Monday, February 22, 2010

Fantastic New Legal Defense

As expected, there will be no accountability for the Bush-Cheney lawyers who argued that torture is legal so long as the United States is doing it, the president thinks it's a good idea, and leaders of the nominal opposition party aren't inclined to make a big deal out of it.

Well, perhaps I exaggerate: these Bush-Cheney lawyers retain their current posts, and remain in good standing at the bar, but they've had to suffer the slings and arrows of an outrageous memo. Ouch!

Oh, the agony of being John Yoo and Jay Bybee -- to be chided in a memo is, for these men, no doubt the equal of having a rag stuffed down one's throat and then choked to death in prison.

As short-sighted, despicable, craven, and utterly depraved as this outcome is, I am astonished at the pretense that made it possible: that Bush, Cheney, Gonzales, Mukasey, Rumsfeld, and other principals are, in some important ethical or legal sense, exonerated because they found a lawyer who would claim, in writing, that crimes are legal. When exactly did "my lawyer said it's OK" became an adequate, non-laughable criminal defense? I have watched a lot of LA Law, The Practice, The Good Wife, and I've even done a fair amount of reading about the law, but I missed that.

I suspect countless numbers of men and women are likewise sitting in prison kicking themselves for not shielding themselves behind "legal counsel said it's OK" defenses, and for that matter, what's stopping their legal counsel from giving precisely that advice? The prospect of a sternly-worded memo? Yes, that and nothing more.

Of course, these lawyers will have to frame their crime-is-actually-legal defense in a particular way, as ably explained by Yale University Law Professor Jack Balkin -- they will have to make clear that this conclusion arises, in part, from deep and sincere ideological conviction. Passing your client a memo stating "killing your gang rival is actually legal!" would be the legal reasoning of a rank amateur; it would probably get you disbarred, and wouldn't serve your client's legal needs. Rather, you have to do a little groundwork beforehand, preferably both in and beyond the text of the memo, that can validate that you really, really believe it as a matter of abiding principle. A professional will therefore write legal advice more like the following -- mind you, please forgive my graceless clarity and feel free to legalese it up: "I have a really strong ideological conviction that robbing and killing old people / protecting one's drug-vending turf / raping children / violating the Geneva conventions / whatever crime / is the prerogative of the thieving thug / drug dealer / priest / executive branch official / whatever."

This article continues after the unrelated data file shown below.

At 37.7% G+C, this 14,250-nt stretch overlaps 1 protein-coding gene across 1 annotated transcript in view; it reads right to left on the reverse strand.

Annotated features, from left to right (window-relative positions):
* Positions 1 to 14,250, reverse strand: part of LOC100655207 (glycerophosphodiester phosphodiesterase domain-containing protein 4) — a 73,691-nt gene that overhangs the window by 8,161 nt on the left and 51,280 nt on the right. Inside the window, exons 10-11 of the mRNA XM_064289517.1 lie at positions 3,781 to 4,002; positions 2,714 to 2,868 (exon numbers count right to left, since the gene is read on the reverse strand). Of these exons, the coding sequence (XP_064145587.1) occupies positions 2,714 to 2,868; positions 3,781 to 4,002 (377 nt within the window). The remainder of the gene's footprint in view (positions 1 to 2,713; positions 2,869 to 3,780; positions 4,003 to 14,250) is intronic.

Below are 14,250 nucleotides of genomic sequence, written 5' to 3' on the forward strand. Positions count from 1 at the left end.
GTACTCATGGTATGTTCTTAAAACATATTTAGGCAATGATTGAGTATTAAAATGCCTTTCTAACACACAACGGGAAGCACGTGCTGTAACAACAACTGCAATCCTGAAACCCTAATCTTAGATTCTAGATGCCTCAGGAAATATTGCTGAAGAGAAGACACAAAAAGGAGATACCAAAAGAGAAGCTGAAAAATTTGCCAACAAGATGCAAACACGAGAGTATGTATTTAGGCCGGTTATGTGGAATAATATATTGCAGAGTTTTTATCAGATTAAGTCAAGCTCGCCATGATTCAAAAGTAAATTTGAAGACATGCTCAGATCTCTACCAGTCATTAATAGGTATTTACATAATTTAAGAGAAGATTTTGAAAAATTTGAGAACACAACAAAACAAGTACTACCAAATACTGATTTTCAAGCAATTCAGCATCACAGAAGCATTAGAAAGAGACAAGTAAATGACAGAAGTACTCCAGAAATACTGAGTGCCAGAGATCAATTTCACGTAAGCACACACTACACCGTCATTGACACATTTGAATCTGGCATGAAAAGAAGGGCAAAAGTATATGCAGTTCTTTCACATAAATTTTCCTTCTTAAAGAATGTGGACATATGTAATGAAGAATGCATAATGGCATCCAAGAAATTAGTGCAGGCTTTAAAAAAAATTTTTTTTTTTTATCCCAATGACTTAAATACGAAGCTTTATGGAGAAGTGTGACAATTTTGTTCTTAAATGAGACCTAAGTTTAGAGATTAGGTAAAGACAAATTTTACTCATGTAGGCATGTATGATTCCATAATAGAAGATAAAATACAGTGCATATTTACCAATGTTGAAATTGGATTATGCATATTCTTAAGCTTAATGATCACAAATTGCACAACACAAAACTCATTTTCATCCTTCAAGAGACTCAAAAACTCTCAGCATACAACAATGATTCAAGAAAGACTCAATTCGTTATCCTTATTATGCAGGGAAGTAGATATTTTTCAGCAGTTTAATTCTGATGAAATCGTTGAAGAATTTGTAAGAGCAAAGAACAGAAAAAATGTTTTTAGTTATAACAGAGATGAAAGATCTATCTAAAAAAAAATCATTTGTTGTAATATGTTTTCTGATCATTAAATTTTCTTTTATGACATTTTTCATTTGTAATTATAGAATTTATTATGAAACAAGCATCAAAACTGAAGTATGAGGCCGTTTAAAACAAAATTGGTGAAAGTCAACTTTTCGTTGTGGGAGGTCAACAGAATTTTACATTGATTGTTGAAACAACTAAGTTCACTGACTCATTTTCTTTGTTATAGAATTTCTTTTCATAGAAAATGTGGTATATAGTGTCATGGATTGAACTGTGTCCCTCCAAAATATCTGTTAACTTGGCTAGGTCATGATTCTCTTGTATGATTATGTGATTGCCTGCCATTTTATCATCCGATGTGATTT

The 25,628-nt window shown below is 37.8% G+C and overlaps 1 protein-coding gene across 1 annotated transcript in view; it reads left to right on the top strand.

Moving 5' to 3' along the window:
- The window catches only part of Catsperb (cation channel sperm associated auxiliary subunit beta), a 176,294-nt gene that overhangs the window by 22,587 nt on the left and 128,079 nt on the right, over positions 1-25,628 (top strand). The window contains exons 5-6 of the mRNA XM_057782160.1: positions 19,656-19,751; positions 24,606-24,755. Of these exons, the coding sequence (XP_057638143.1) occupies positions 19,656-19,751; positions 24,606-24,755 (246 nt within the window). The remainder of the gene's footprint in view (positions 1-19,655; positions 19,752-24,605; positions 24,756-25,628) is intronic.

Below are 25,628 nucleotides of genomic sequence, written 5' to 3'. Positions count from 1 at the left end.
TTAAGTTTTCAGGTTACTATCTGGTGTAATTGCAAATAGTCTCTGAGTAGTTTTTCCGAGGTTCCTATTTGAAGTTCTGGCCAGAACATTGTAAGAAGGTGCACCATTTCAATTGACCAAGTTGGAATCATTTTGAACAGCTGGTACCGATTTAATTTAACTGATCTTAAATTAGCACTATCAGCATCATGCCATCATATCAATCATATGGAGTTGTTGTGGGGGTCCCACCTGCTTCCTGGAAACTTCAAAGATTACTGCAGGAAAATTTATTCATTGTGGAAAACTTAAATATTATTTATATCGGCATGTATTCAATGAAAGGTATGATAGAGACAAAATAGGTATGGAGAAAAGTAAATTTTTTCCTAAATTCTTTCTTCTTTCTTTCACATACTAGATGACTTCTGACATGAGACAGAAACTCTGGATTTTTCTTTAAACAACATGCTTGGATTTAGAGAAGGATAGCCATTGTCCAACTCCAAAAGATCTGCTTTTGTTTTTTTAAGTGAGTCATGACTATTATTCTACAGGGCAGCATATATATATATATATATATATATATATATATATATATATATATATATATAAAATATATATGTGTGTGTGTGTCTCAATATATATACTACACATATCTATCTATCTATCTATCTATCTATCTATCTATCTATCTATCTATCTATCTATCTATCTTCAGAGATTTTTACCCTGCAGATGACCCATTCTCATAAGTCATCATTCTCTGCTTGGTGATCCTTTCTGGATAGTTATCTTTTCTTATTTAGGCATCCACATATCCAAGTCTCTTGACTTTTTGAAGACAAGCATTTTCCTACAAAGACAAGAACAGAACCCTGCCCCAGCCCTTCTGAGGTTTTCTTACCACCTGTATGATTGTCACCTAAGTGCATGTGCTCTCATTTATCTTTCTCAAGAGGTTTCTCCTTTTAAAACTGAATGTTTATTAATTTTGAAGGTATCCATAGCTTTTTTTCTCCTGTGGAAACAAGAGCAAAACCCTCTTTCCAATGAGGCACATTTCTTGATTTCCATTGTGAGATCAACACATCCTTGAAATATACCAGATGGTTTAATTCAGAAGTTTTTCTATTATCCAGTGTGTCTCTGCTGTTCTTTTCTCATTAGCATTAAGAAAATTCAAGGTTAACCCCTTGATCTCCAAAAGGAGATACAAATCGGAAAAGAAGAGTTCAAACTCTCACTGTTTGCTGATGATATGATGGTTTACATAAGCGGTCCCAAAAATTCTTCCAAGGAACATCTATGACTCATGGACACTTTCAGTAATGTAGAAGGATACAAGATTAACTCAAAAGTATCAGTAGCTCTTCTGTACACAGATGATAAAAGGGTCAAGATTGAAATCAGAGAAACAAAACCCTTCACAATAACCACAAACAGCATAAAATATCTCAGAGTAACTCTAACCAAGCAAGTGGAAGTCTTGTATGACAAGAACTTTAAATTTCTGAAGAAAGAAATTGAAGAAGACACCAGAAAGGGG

Norm Geras seems to share my bafflement and disgust.

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